Mendez v. USA

Filing 18

ORDER denying 1 Motion to Vacate/Set Aside/Correct Sentence (2255). Signed by Judge Stefan R. Underhill on 03/08/2010. (Yaster, B.)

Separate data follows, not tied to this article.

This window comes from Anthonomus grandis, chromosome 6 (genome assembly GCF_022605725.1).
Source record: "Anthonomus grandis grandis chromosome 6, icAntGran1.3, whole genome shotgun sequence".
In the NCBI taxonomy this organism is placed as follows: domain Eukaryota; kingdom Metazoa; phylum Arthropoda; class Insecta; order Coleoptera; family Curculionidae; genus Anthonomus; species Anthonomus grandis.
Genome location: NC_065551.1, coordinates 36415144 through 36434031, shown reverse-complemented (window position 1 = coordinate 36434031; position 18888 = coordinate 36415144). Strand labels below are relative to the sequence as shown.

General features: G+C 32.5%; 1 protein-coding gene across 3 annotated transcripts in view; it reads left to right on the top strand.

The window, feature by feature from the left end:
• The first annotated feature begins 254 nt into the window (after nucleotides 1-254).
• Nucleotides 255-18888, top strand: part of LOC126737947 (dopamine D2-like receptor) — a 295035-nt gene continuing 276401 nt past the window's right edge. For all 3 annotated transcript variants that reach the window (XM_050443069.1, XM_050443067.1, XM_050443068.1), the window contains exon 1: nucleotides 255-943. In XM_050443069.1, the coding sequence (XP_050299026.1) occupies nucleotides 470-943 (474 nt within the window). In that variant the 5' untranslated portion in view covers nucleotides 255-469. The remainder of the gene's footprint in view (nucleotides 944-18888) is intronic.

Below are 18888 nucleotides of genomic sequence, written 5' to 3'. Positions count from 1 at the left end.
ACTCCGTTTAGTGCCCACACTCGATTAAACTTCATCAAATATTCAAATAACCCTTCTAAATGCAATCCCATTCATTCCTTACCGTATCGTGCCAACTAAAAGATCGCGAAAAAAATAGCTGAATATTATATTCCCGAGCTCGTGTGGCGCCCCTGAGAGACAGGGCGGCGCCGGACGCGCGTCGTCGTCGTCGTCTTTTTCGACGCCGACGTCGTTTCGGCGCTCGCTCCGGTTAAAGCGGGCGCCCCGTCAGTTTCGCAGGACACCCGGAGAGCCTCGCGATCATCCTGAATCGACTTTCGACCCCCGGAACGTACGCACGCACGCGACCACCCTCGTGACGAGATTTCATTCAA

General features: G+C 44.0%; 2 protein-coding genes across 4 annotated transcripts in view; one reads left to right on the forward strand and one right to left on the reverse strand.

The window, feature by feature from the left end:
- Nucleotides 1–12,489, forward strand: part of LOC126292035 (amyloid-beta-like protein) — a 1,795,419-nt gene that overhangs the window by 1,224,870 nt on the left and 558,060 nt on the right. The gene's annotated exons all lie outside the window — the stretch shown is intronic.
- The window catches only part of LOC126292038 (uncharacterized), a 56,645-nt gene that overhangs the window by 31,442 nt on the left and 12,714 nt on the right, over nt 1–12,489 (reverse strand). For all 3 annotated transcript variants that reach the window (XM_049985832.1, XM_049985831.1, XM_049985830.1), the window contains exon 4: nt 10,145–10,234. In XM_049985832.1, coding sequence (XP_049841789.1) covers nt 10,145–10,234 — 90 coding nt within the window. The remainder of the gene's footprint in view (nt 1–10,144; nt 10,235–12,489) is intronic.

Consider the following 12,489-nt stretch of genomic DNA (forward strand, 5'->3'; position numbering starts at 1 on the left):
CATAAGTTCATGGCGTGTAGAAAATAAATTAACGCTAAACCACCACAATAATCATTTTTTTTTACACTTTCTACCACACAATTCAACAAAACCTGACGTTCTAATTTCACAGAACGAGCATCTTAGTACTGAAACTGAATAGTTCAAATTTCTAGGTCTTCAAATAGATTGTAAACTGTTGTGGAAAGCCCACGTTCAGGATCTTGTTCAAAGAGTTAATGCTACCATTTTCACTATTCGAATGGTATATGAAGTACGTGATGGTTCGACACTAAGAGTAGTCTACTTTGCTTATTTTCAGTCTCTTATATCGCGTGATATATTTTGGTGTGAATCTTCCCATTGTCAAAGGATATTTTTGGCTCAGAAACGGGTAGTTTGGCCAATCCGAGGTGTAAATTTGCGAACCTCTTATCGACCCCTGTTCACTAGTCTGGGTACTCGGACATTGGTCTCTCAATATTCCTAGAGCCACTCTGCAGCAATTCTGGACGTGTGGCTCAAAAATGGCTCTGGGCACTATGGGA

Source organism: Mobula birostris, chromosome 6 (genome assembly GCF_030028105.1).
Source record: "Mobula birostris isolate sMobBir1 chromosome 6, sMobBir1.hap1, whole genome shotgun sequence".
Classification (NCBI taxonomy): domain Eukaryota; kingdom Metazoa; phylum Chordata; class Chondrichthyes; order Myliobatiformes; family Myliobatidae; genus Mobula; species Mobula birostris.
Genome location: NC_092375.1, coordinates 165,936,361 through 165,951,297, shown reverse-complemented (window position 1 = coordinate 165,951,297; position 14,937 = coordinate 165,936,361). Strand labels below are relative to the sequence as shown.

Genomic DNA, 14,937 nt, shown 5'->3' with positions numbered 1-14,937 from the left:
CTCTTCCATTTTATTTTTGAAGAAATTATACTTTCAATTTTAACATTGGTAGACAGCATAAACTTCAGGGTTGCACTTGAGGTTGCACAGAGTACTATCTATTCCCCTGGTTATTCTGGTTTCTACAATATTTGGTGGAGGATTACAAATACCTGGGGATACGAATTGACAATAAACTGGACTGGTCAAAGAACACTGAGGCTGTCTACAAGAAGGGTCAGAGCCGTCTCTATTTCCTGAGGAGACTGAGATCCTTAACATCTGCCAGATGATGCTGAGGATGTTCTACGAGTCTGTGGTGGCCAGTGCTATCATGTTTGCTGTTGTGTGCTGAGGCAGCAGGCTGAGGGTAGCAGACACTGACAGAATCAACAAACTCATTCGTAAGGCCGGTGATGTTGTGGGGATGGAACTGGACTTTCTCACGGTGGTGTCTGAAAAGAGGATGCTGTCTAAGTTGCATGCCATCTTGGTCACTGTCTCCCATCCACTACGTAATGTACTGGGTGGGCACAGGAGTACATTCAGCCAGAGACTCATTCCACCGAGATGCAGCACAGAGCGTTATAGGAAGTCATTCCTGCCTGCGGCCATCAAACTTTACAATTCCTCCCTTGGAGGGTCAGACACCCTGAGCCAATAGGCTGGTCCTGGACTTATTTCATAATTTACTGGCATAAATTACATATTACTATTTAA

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UNITED STATES DISTRICT COURT DISTRICT OF CONNECTICUT JAIME MENDEZ, Petitioner, v. UNITED STATES, Respondent. RULING ON MOTION TO VACATE, SET ASIDE, OR CORRECT SENTENCE Jaime Mendez petitions this court, pursuant to 28 U.S.C. 2255, to vacate, set aside, or correct his sentence. He alleges that he received ineffective assistance of counsel and, as a result, his guilty plea was entered unknowingly and involuntarily. Mendez argues separately that his criminal history score was incorrectly calculated at sentencing and that he is entitled to a 175-day credit to his federal sentence. For the reasons set forth in this ruling, Mendez's petitions for habeas relief are denied. I. Background Mendez's conviction stems from a traffic stop in Massachusetts on October 26, 2000. Mendez was a passenger in a car driven by David Taborda, a co-defendant. Mendez and Taborda were traveling from Stamford, Connecticut, where they had obtained ten kilograms of cocaine. A state trooper pulled them over on the Massachusetts Turnpike and, after asking for identification, performed a roadside search of Taborda's car. That search revealed the ten kilograms of cocaine and led to the arrest of both men. Mendez was detained and, on December 13, 2000, was indicted for trafficking cocaine in violation of Mass. Gen. Laws ch. 94C, 32E. He was not released on bond. In April 2000, months before his arrest for drug trafficking, Mendez had been arrested in Case Nos. 3:01cr162 (SRU) 3:07cv1078 (SRU) 3:09cv1992 (SRU) Massachusetts for an unrelated crime of breaking and entering. It is unclear how or when Mendez was released for that earlier offense, but the record is certain that Mendez was not convicted of breaking and entering by the time of his arrest with Taborda in October 2000. On April 18, 2001, he pled guilty to the breaking and entering charge. While he was detained following his drug trafficking arrest, the Massachusetts court sentenced him to 175 days' incarceration on the breaking and entering conviction, which was treated as time served. Mendez proceeded to trial on the drug charge and was convicted of trafficking more than 200 grams of cocaine in August 2001. He received the state's mandatory minimum sentence of 15 years' imprisonment. See Mass. Gen. Laws ch. 94C, 32E(b)(4). Mendez promptly appealed. On July 21, 2001, while Mendez's case was being prosecuted in Massachusetts state court, the federal government indicted him and David Taborda in the District of Connecticut for conspiring to possess and distribute, as well as for possessing, more than five kilograms of cocaine, in violation of 21 U.S.C. 841(a)(1), 841(b)(1)(A), & 846. The government subsequently filed a superseding indictment on November 7, 2001, against Mendez, Taborda, and five other co-defendants. The federal charges arose from Mendez and Taborda's arrests in Massachusetts on October 26, 2000. On September 18, 2002, while Mendez's state appeal was pending, the government and Mendez entered into an agreement that the federal charges would be dismissed without prejudice, provided that Mendez's state conviction was affirmed on appeal. In exchange, Mendez waived all statute of limitations and speedy trial defenses in the event that his Massachusetts conviction was overturned and the federal government reinstated the drug distribution charges against him. Holding that the prosecution had erroneously introduced criminal history evidence against -2- Mendez at trial, the Massachusetts Appeals Court reversed Mendez's conviction on May 4, 2004. See Commonwealth v. Mendez, No. 02-P-1504, 2004 WL 951309, at *1-*2 (Mass. App. Ct. May 4, 2004). The government then reinstated the federal charges against Mendez. Michael Hillis was appointed counsel for Mendez. Mendez entered into a plea agreement on November 22, 2004, and entered a guilty plea before Magistrate Judge William I. Garfinkel that same day. That plea agreement stated in relevant part: "pursuant to 21 U.S.C. 841(b)(1)(A), the offense carries with it a mandatory minimum sentence of ten years in prison," Resp't Ex. 2, at 1, and "[t]he defendant expressly understands that the Sentencing Guidelines determinations will be made by the Court . . . . [and t]he defendant further understands that he has no right to withdraw his guilty plea if his sentence or the Guideline application is other than he anticipated," id. at 2. Finally, the agreement stated that Mendez "hereby waives his appellate rights if the sentence of the Court is ten years [sic] imprisonment or less" and "also waives any right to collaterally attack the sentence in a habeas proceeding . . . and acknowledges full satisfaction with his counsel." Id. at 4. At the change of plea proceeding, Judge Garfinkel reiterated the ten-year mandatory minimum sentence that Mendez faced by pleading guilty. Resp't Ex. 3, at 20. Hillis also clarified that Mendez was pleading guilty "to have Massachusetts go away," id. at 22, and described Mendez's waiver of appeal rights as "he's waiving his right to appeal anything ten years or under, this would only affect a sentence that would cause the Court to give him more than ten years," id. at 24. Judge Garfinkel then engaged in the following colloquy with Mendez: THE COURT: Mr. Mendez, have you now had a chance to go over the plea agreement with your lawyer, to the full extent you believe necessary in order to proceed today? -3- THE DEFENDANT: Yes, Your Honor, I have. THE COURT: And you are you confident that you fully understand all of its provisions and its implications for you? THE DEFENDANT: Yes, Your Honor, I do. THE COURT: Okay. And has anyone made any promises to you, other than what's contained in the plea agreement, in order to make you plead guilty? THE DEFENDANT: No, Your Honor. . . . THE COURT: One of the things you need to know also, before we formally enter a plea, is that because of the operation of the sentencing guidelines, no one can tell you exactly, today, what your sentence would be. There would be a presentence report. THE DEFENDANT: Uh-huh. THE COURT: Your lawyer and the government's lawyer would be able to comment on it, and the judge would consider it, but as we sit here today, no one could tell you exactly what your guideline determination would be, and more importantly, what your actual sentence that Judge Underhill would impose would be, and there would be no right to overturn a conviction of guilty, and even no right of appeal unless that sentence was in excess of ten years. Do you understand that, sir? THE DEFENDANT: Yes, I'm very much aware of it, Your Honor. Id. at 28-29, 35-36. I sentenced Mendez to ten years' imprisonment on May 17, 2005. At the sentencing hearing, Mendez's counsel argued for a downward departure from the statutory mandatory minimum sentence pursuant to the "safety valve" provisions of 18 U.S.C. 3553(f) and U.S. Sentencing Guidelines Manual 5C1.2. Those arguments failed, however, because Mendez had -4- more than one criminal history point on account of his breaking and entering conviction in Massachusetts. I held that, under United States v. Resto, 74 F.3d 22 (2d Cir. 1996), Mendez could not qualify for the safety valve exception by downwardly departing from his criminal history score pursuant to U.S. Sentencing Guidelines Manual 4A1.3(b). Resp't Ex. 8, at 28-29. Mendez's other arguments for a safety valve departure were also unsuccessful. I held that Mendez's challenge to the constitutionality of the Massachusetts breaking and entering conviction on ineffective assistance of counsel grounds was not cognizable at sentencing and should be addressed initially in a state post-conviction action. Id. at 29. I also dismissed Mendez's argument that he never received a sentence for breaking and entering. Contrary to Mendez's position, the Massachusetts court credited 175 days served beginning October 26, 2000, and ending April 18, 2001, to the breaking and entering offense, and not to Mendez's state drug trafficking conviction. Id. at 35, 39. After I rejected his arguments for a safety valve departure, Mendez made the following statement: THE DEFENDANT: Your Honor, I came to this court today, you know, thinking that the role that I had in this and always thinking that I wasn't going to get, or that I wasn't going to get the safety valve because of the conviction that I have in Massachusetts. In Massachusetts it's a misdemeanor. It's not a felony. It's a breaking and entering into an automobile to steal a stereo in an automobile. That's what I pleaded guilty to, and today because I pleaded guilty to that charge, I'm getting 120 months for this conviction here in the federal level for that simple mistake I committed. . . . Now when I pleaded [to the breaking and entering offense] I thought that I was pleading to one I wasn't aware of what one count was or what two counts was. I thought that by pleading guilty to breaking, they were charging with [sic] me with two automobiles. . . .When I came up here and decided to take a guilty plea here, I was under the impression that I would be allowed a safety valve. -5- Now, it all comes out to me getting 120 months here for participation that I had in this matter, which is not even compared to the participation that my five other co-defendants had in this case. I mean I know I pled guilty to the offense. I'm aware I committed a crime, and I'm here before your court and I acknowledge that they have repercussions . . . . But through all my belief in the whole matter, I had it figured that I wasn't that the law would have seen what I've done and that the law would look back at my record. I do have 18 arrests. . . . I really was not expecting to get a sentence of 120 months on a plea bargain where if I would have gone to trial or if I would have lost that's what I would have gotten, ten years. So basically what am I getting for pleading to the government? What am I getting, Your Honor? Thank you. Id. at 42-44. In reply, I engaged in the following colloquy with Mendez: THE COURT: Well, let me start by saying that I think I have very little discretion in this case and, Mr. Mendez, it's obvious to me that you don't feel that you're being treated fairly today and I want you to understand that I'm bound to follow the law and the law has not left me any room. THE DEFENDANT: I understand, Your Honor. THE COURT: . . . I will tell you that if [the breaking and entering] conviction is wiped off your record, I would sentence you very differently than I am required to sentence you today and you can take that for what it's worth. I don't expect it to bring you much comfort but I'm bound by the law. THE DEFENDANT: I understand, Your Honor. I very much understand. THE COURT: . . . Your guideline range [63-78 months] is much lower . . . than the mandatory minimum in this case. I really see absolutely no reason to go any higher than the mandatory minimum in this case. I am convinced that you had a very minor role in this transaction. And I appreciate your feeling that you're being sentenced more harshly than you ought to be for that minor role. All that being said, I don't have much choice and it's my intention to sentence you as follows: To a period of incarceration of 120 months . . . . Id. at 47-48. Mendez appealed his sentence on the ground that this Court erred by counting the -6- Massachusetts breaking and entering conviction toward his criminal history score. His argument that it was impossible for him to knowingly and voluntarily plead guilty to the breaking and entering charge in Massachusetts state court when he was not, and could not have been, aware of the conviction's implications for federal sentencing was rejected by the Second Circuit on July 13, 2006 in a summary affirmance. Mendez filed his first section 2255 motion on July 16, 2007. In that motion, Mendez alleges that: (1) his guilty plea was not made knowingly or voluntarily because he entered the plea agreement with ineffective assistance of counsel, (2) the Massachusetts conviction should never have been counted towards his criminal history score because it, too, was not made knowingly or voluntarily, and (3) the Massachusetts conviction should not count as a "prior sentence" under U.S. Sentencing Guidelines Manual 4A1.1(b) because the 175-day period of time served was either pretrial detention or was counted toward his state drug trafficking sentence. On December 7, 2009, Mendez filed a second motion pursuant to section 2255 seeking a reduction in his sentence. Specifically, Mendez moves to credit the 175 days served on the breaking and entering conviction toward his federal sentence for cocaine distribution. II. Standard of Review A prisoner in federal custody may "move the court which imposed [his] sentence to vacate, set aside or correct the sentence." 28 U.S.C. 2255. Section 2255 relief is available for "constitutional error, a lack of jurisdiction in the sentencing court, or an error of law that constitutes a fundamental defect which inherently results in a complete miscarriage of justice." Hardy v. United States, 878 F.2d 94, 97 (2d Cir. 1989) (internal citations omitted). It is, in other words, the "proper vehicle when the federal prisoner seeks to challenge the legality of the -7- imposition of a sentence by a court." Poindexter v. Nash, 333 F.3d 372, 377 (2d Cir. 2003) (quotation omitted). By contrast, section 2255 is an inappropriate form of relief for a prisoner challenging "the execution of his sentence, . . . such as calculations of the credit to be given for other periods of detention, or decisions to deny parole, . . . or conditions of confinement." Id. (quotation omitted). Those claims are properly brought under 28 U.S.C. 2241. Moreover, the court with jurisdiction to hear a section 2241 motion is not the court that entered the prisoner's sentence but the court in the district where the petitioner is in custody. See Rumsfeld v. Padilla, 542 U.S. 426, 443 (2004) ("The plain language of the habeas statute thus confirms the general rule that for core habeas petitions challenging present physical confinement, jurisdiction lies in only one district: the district of confinement."); Jagat v. United States, No. 3:08cv1106 (JCH), 2008 WL 4538981, at *3 (D. Conn. Oct. 8, 2008) ("[B]ecause [petitioner] is confined within the District of Rhode Island, he must proceed with his case in that district, and not in Connecticut."). III. Discussion A. The July 16, 2007 Section 2255 Motion When Mendez received a sentence not exceeding 10 years' imprisonment, the terms of his plea agreement barred him from appealing and collaterally attacking his conviction and sentence. Although such waivers of appeal and collateral challenge rights are read "narrowly" and "strictly against the government," they are nonetheless enforceable provided that they are made knowingly and voluntarily. United States v. Hernandez, 242 F.3d 110, 113 (2d Cir. 2001). The terms of the appellate waiver in Mendez's plea agreement, even when read narrowly, apply to his present motion to collaterally attack his sentence. Thus, Mendez's section 2255 claim is -8- waived unless he can demonstrate that he accepted the government's plea offer unknowingly or involuntarily. Defense counsel's ineffectiveness is one basis for concluding that a defendant entered a guilty plea unknowingly or involuntarily, and that his appellate and collateral challenge waiver is unenforceable. See United States v. Monzon, 359 F.3d 110, 118-19 (2d Cir. 2004) ("The appeal waiver would be unenforceable if the record of the criminal proceeding revealed that the claim that the waiver was the result of the ineffective assistance of counsel was meritorious. But if the record on appeal shows that that claim lacks merit, the appeal should be dismissed because the waiver should be enforced."). That theory of ineffective assistance of counsel is the theory of the habeas petition before the court. Mendez contends that his attorney performed deficiently, and that his attorney's deficient performance caused him to accept a plea agreement he either did not understand or to which he would not have voluntarily consented. Consequently, Mendez argues, his appellate and collateral challenge waiver cannot be enforced against him. To prove counsel's ineffectiveness and, by extension, that his plea was made unknowingly or involuntarily, Mendez must meet the two-prong test of Strickland v. Washington, 466 U.S. 668 (1984). Monzon, 359 F.3d at 119; Hernandez, 242 F.3d at 112. First, Mendez must show that his attorney's representation fell below an objective standard of reasonableness, as measured by prevailing professional norms. In doing so, he must overcome the strong presumption that his attorney performed reasonably. Strickland, 466 U.S. at 689. Once he demonstrates his attorney's deficient representation, Mendez must then show that he was prejudiced by counsel's performance. Specifically, Mendez must demonstrate that there is a reasonable likelihood that the outcome of his criminal proceedings would have been different but -9- for counsel's ineffectiveness. When the claim concerns ineffective assistance with respect to accepting a plea offer, the petitioner must show a reasonable probability that he would have rejected the plea offer and proceeded to trial had he received proper representation. United States v. Arteca, 411 F.3d 315, 320 (2d Cir. 2005). Mendez's failure to meet his burden on either prong warrants denial of his petition for habeas relief. The parties disagree about the facts of what Hillis told Mendez before Mendez pled guilty. Had this case hinged on the alleged deficiency of Hillis's representation, an evidentiary hearing would have been appropriate. No such hearing is necessary to decide the prejudice component of Mendez's petition, however, because "the motion and the files and records of the case conclusively show that the prisoner is entitled to no relief." 28 U.S.C. 2255(b). The evidence is plain: there is no reasonable probability that Mendez would have proceeded to trial in lieu of pleading guilty. Mendez therefore cannot demonstrate that he was prejudiced by counsel's purported ineffectiveness and his claim fails. Arteca provides an illustrative example of a petitioner's failure to establish that he was prejudiced by counsel's deficient performance relating to his acceptance of a plea offer. There, the Second Circuit identified four factors indicating that the defendant was not prejudiced by any ineffectiveness of counsel: (1) the defendant knew from the plea agreement's terms and the court's statement during the colloquy that the plea agreement's sentence was not binding on the court; (2) the defendant received a benefit, in the form of a three-level reduction for acceptance of responsibility, in exchange for his plea; (3) his co-defendants pled guilty, which suggested that the government had a strong case against him, too; and (4) the government could have prosecuted additional charges that it dismissed in exchange for the defendant's plea. 411 F.3d at 321-22. -10- The totality of those factors, the Arteca Court held, established that the defendant was not prejudiced and would not have exercised his trial rights had he received what he believed to be effective assistance of counsel. Quite similar factors can be found in the record of Mendez's plea and sentencing. First, Judge Garfinkel said unequivocally at the plea hearing that the sentence would ultimately be determined by the court at sentencing and that Mendez faced a statutory ten-year mandatory minimum sentence. Second, as in Arteca, the government moved to reduce Mendez's sentence level by three levels, on account of Mendez's acceptance of responsibility. That benefit, of course, was cold comfort in light of the disparity between Mendez's statutory minimum sentence and his Guidelines range. The federal mandatory minimum sentence was a favorable offer to Mendez, however, insofar as it was less than the 15-year imprisonment he would have faced upon conviction in state court. That is why Hillis stated at the plea hearing that Mendez was pleading guilty in order "to have Massachusetts go away." Resp't Ex. 3, at 22. Third, the docket for Mendez's criminal action notes that Mendez's co-defendants, including Taborda, pled guilty to charges in the government's superseding indictment, which indicates that the government's case had weight. Finally, although the fourth Arteca factor the government's power to file additional charges against Mendez that would have resulted in a longer sentence does not appear to be present,1 a more compelling factor is present: the Court's explicit warnings at the plea hearing Mendez pled guilty to conspiring to possess with intent to distribute cocaine. The dismissed count against him was the actual possession with intent charge. Once again, however, the government of Massachusetts could have filed more serious charges against Mendez charges he had already once been convicted of. -11- 1 and at sentencing that Mendez faced a ten-year mandatory minimum sentence. Although he hoped that he would qualify for a safety-valve departure, Mendez understood that without the safety valve he faced a mandatory 120 months' imprisonment regardless whether he pled guilty or was found guilty by a jury. See Resp't Ex. 8, at 43 ("I'm aware I committed a crime, and I'm here before your court and I acknowledge that they have repercussions . . . . But . . . I really was not expecting to get a sentence of 120 months on a plea bargain where I would have gone to trial or if I would have lost that's what I would have gotten, ten years."). "[E]ven if counsel provides deficient advice, a defendant who understands the actual sentencing possibilities prior to entering the plea cannot succeed on an ineffective assistance of counsel claim because the defendant cannot prove that `but for counsel's professional errors,' he would have elected to proceed with the trial instead of pleading guilty." United States v. Soler, 289 F. Supp. 2d 210, 215 (D. Conn. 2003), aff'd, 124 F. App'x 62 (2d Cir. 2005). That is particularly true in this case, where Mendez was repeatedly and adequately warned about the minimum sentence he faced; where Mendez's minimum sentence was more favorable than the state alternative; and where the record suggests a strong government case against him. The totality of the evidence shows that Mendez was not prejudiced by Hillis's representation, even assuming that Hillis performed deficiently. Mendez did not receive ineffective assistance of counsel and, therefore, his plea agreement has not been shown to have been made unknowingly or involuntarily. Because there was no constitutional violation with respect to the process by which Mendez agreed to plead guilty, Mendez's waiver of his rights to appeal and collaterally challenge his sentence is valid and enforceable. Mendez has therefore waived his collateral challenges to -12- his sentence on the basis that the Massachusetts conviction for breaking and entering was constitutionally infirm or that it was wrongly counted as a "prior sentence" for the purposes of calculating his Guidelines criminal history score. Thus, Mendez is bound by the agreement he entered into with the government and may not collaterally attack his sentence.2 Mendez's July 16, 2007 section 2255 motion is therefore denied. B. The December 7, 2009 Section 2255 Motion Mendez's second section 2255 motion, filed on December 7, 2009, seeks to reduce his federal sentence by 175 days because the Massachusetts court counted the 175 days that Mendez received as time served twice: first, as time served for the breaking and entering conviction, and, 2 Even if I were to consider the merits of Mendez's claims, however, his petition for habeas relief would fail. First, his argument that his breaking and entering conviction is constitutionally invalid because of his Massachusetts counsel's ineffectiveness was already rejected by this court at sentencing and summarily dismissed by the Court of Appeals. It therefore is not a new, non-successive ground for legal relief under 28 U.S.C. 2255. See Riascos-Prado v. United States, 66 F.3d 30, 33 (2d Cir. 1995) ("It is clear that section 2255 may not be employed to relitigate questions which were raised and considered on direct appeal." (quotation omitted)). Furthermore, the fact that Mendez's Massachusetts attorney could not have known of the federal consequences of pleading guilty to the breaking and entering charge Mendez pled guilty several months before he was federally indicted does not amount to an actual deprivation of counsel. See United States v. Sharpley, 399 F.3d 123, 126 (2d Cir. 2005) (distinguishing between actual deprivation of counsel and ineffective assistance of counsel, and holding that only the former is a ground for attacking a prior state conviction at sentencing). Nor does that lack of foresight render Mendez's plea unknowing or involuntary. "A defendant is not entitled to withdraw his plea merely because he discovers long after the plea has been accepted that his calculus misapprehended the quality of the State's case or the likely penalties attached to alternative courses of action." Brady v. United States, 397 U.S. 742, 757 (1970). Likewise, Mendez's claim that his breaking and entering conviction was not a "prior sentence" for the purpose of tabulating his criminal history score was already argued before and rejected at Mendez's sentencing, and is therefore not a new ground for relief. Nonetheless, the record shows that Mendez received 175 days time served for his offense, which is enough to garner two criminal history points under section 4A1.1(b) of the Guidelines. See U.S. Sentencing Guidelines Manual 4A1.2 cmt. n.2 ("[C]riminal history points are based on the sentence pronounced, not the length of time actually served."); United States v. Staples, 202 F.3d 992, 997-98 (7th Cir. 2000) (holding that sentence of "time served" constituted prior sentence). -13- second, as time served for the cocaine trafficking offense. In other words, Mendez argues that, because the Massachusetts court reduced his cocaine trafficking sentence by 175 days, so too should the Bureau of Prisons ("BOP") credit the same period toward his federal cocaine distribution sentence.3 The government correctly argues, however, that Mendez's most recent claim is not a section 2255 motion attacking his sentence as imposed in violation of the Constitution or federal law. Instead, Mendez's motion to receive credit for time incarcerated in Massachusetts while his cocaine trafficking prosecution was pending is properly brought under 28 U.S.C. 2241 because it is a challenge to his sentence's execution, and not its imposition. Poindexter, 333 F.3d at 377. When treated as a section 2241 claim, Mendez's December 7, 2009 motion must be denied because this court lacks authority to consider it. Rumsfeld, 542 U.S. at 443; Jagat, 2008 WL 4538981, at *3. The motion is therefore denied without prejudice to Mendez filing a new section 2241 action in a court with appropriate jurisdiction. According to the government, that court is the Northern District of Texas, Abilene Division, where the Big Spring Correctional Institution, Mendez's custodial site, is located.4 The BOP credited Mendez with 1,465 days served. That time period reflects Mendez's state custody beginning on April 19, 2001 and ending June 13, 2004, and then a period of custody beginning again on July 8, 2004 and terminating May 16, 2005, the day before his federal sentencing. Although this court lacks jurisdiction to rule on Mendez's action, I add in dicta that Mendez's claim likely lacks merit. As noted in Mendez's own attached exhibits, 18 U.S.C. 3585(b)(1) states in relevant part: "A defendant shall be given credit toward the service of a term of imprisonment for any time he has spent in official detention prior to the date the sentence commences . . . as a result of the offense for which the sentence was imposed . . . that has not been credited against another sentence" (emphasis added). The statute, therefore, "bars doublecounting." Werber v. United States, 149 F.3d 172, 173 (2d Cir. 1998). The 175 days that Mendez seeks to subtract from his federal sentence for time he spent in -144 3 IV. Conclusion For the reasons stated above, Mendez's July 16, 2007 section 2255 motion to vacate, set aside, or correct his sentence (3:07cv1078: doc. # 1) is DENIED in its entirety. The December 7, 2009 section 2255 motion (3:09cv1992: doc. #1) is DENIED without prejudice to Mendez filing a new motion, pursuant to 28 U.S.C. 2241, in the district where he is serving his sentence. It is so ordered. Dated at Bridgeport, Connecticut, this 8th day of March 2010. /s/ Stefan R. Underhill United States District Judge state custody prior to his state drug trafficking conviction were credited by the Massachusetts court to his breaking and entering offense. It appears that the Massachusetts court also credited the 175 days to the cocaine trafficking conviction. But the fact that Massachusetts permits such double-counting is irrelevant to the BOP's administration of federal sentences. The record is unambiguous that the state court awarded the 175 days served to Mendez's unrelated and earlier breaking and entering offense. Because the 175 days have "been credited against another sentence," Mendez would not be entitled under 18 U.S.C. 3585(b)(1) to have that time credited to his federal sentence, too. -15-